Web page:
Cash Mobs: Here to Stay or Passing Fad?
As small businesses struggle to keep up with an increasingly competitive retail environment, “cash mobs” have emerged as one ingenious response. The phenomenon is modeled off of the flash mob concept, organizing groups of local shoppers who agree to descend on one deserving business for a few hours of spending. Members of these so-called “mobs” each spend an average of $20, boosting sales and engaging the community in the process. As the movement gains momentum and draws attention to the struggles of operating a small retail business, the question now is whether cash mobs are a new way of shopping or simply a passing fad.
Last month shoppers around the world celebrated the first International Cash Mob day – an event estimated to have gathered 200 mobs in the U.S. and Europe. Small business owners are positive about visits from cash mobs, and some even report sales equivalent to a full day of pre-Christmas shopping. At a recent cash mob gathering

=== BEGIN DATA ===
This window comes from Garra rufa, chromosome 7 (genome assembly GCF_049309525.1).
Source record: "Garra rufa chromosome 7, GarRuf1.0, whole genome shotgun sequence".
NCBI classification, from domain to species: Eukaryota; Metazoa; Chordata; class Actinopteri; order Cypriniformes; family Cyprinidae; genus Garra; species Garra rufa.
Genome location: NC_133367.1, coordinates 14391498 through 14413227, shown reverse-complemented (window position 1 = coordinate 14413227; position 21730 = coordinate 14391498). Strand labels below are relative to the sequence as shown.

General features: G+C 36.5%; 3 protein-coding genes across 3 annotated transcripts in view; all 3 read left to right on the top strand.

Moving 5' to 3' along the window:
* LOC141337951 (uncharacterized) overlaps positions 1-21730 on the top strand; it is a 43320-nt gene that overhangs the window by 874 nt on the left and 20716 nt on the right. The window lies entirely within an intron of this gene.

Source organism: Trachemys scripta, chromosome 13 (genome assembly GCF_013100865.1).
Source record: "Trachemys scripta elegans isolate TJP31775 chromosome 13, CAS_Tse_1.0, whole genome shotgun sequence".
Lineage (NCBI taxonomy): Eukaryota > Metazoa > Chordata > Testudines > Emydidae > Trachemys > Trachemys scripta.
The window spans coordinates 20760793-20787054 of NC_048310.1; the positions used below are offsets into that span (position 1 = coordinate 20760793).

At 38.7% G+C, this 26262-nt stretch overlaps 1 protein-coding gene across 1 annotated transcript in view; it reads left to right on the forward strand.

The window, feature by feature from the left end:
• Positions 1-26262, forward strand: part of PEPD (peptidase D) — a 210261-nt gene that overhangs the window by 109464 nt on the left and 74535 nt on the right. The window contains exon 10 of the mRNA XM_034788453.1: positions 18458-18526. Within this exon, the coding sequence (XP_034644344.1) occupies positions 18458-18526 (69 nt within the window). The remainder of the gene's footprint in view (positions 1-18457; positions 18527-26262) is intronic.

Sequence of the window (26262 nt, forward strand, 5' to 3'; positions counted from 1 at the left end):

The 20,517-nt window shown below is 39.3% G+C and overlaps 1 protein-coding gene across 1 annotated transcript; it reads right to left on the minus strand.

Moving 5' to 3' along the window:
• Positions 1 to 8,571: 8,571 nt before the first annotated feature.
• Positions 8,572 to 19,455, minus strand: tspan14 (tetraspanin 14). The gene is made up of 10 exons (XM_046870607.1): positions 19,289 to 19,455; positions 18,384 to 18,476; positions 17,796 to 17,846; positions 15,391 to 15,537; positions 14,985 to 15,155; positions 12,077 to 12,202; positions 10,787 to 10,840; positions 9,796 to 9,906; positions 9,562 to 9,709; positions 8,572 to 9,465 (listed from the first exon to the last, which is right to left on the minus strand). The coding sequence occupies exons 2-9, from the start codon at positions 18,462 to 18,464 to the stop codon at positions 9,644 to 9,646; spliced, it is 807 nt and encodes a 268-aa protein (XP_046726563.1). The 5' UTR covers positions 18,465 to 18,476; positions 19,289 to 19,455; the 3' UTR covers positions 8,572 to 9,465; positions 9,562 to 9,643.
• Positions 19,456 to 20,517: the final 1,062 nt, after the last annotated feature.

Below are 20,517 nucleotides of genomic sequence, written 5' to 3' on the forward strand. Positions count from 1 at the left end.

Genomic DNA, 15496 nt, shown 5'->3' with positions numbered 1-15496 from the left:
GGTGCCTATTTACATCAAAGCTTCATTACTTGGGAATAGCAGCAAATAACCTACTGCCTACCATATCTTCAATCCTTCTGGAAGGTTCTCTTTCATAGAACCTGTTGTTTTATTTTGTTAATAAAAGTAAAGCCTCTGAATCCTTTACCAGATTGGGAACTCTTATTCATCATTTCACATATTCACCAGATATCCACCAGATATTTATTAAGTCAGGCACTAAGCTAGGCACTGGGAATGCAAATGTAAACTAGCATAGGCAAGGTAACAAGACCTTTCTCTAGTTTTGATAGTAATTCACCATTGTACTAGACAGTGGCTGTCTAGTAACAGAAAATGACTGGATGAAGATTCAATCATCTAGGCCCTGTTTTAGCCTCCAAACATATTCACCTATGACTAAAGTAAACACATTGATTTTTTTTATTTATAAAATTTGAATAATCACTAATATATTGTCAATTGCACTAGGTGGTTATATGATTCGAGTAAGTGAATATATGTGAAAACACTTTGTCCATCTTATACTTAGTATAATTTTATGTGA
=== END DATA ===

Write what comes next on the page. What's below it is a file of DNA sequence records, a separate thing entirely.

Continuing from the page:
in Long Island, NY, “mobsters” spent $2, 800 at a local gift store. While these events do have a significant effect on a small retailer’s bottom line, the benefits are short-lived.
The realities of today’s retail world mean that cash mobs are likely just a passing fad. While a cash mob visit may be enough to rescue a business in the short-term, small retailers and shoppers alike are susceptible to the same set of economic difficulties – high gas prices, inflation, and unemployment, to name a few. All of these factors reduce the viability of the cash mob, instead encouraging shopping trends that really are here to stay. These trends include a reliance on discount shopping and e-commerce, reflecting the fact that most consumers want the lowest price they can find for a product. This emphasis on discounts and promotions gives the upper-hand to large national retailers—businesses that can better adjust to the discount-savvy shopper.
Despite these trends, cash mobs are a welcome addition to the shopping landscape. For now, these groups are benefitting small businesses, and perhaps more importantly, raising awareness of just how difficult it is to operate an independent retail store.
What are your predictions for the fate of the cash mob movement?